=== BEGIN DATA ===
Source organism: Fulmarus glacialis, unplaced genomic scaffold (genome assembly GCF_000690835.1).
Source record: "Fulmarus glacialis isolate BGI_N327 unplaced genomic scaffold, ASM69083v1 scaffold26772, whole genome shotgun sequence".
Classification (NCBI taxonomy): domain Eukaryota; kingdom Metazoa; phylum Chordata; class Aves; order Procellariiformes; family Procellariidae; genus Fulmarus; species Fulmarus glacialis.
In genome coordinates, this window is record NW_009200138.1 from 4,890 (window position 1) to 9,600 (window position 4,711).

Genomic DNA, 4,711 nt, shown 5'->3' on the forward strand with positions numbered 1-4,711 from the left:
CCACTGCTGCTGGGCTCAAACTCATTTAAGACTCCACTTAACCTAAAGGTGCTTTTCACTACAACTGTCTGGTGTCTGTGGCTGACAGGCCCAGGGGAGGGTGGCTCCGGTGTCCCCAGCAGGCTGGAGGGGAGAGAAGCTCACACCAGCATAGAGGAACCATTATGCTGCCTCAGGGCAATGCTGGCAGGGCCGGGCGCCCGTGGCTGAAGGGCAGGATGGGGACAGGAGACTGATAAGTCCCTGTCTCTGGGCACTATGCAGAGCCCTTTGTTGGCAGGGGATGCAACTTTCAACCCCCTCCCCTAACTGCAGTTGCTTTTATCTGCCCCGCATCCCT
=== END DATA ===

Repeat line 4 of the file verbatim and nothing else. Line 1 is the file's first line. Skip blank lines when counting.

In genome coordinates, this window is record NW_009200138.1 from 4,890 (window position 1) to 9,600 (window position 4,711).